Beijing's Cold War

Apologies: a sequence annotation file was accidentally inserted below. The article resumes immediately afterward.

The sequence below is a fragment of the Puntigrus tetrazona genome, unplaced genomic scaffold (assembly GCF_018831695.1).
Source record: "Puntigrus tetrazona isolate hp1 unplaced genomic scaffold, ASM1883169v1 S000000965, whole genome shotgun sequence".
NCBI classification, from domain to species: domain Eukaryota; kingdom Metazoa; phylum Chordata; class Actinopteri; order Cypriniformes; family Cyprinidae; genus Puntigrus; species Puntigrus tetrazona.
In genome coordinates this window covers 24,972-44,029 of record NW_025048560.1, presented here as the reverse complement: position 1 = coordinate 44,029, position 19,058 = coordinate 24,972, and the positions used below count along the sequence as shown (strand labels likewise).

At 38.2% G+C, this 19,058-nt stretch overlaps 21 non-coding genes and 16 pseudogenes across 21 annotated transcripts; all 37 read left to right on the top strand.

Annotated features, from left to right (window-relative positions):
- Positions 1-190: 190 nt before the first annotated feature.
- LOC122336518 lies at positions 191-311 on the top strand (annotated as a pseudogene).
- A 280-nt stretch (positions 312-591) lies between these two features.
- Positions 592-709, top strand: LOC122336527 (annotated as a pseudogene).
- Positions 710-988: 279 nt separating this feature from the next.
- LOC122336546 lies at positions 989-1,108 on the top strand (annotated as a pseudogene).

The case against Bo centers on his recent turn as the party chief of Chongqing, another fast-growing Chinese metropolis. There his official monthly salary was around $1,600 — hardly enough to cover the luxury cars that his son with Gu, Bo Guagua, drove around Beijing and at Oxford and Harvard, where he studied. In Chongqing, Bo Xilai presided over a "sing red" and "smash black" campaign to promote Maoist values and combat organized crime. Just a few months ago, China's top leaders were praising Bo for the so-called Chongqing model of development, which stressed the dominance of the state sector as well as more equitable growth. Now Bo is being investigated for "serious disciplinary violations," accused of a casual disregard for the law and predilection for ordering torture in the 30 million-strong municipality he appears to have run as a personal fiefdom. Dozens of his deputies have been rounded up, say people briefed on the government's investigation. China's propaganda machine has been busy dismantling the carefully constructed personality cult around Bo, hinting that his vanity rivaled that of Mao Zedong at his most arrogant. "Bo has seriously violated Party discipline," said the People's Daily, the state mouthpiece, "causing damage to the cause and image of Party and State."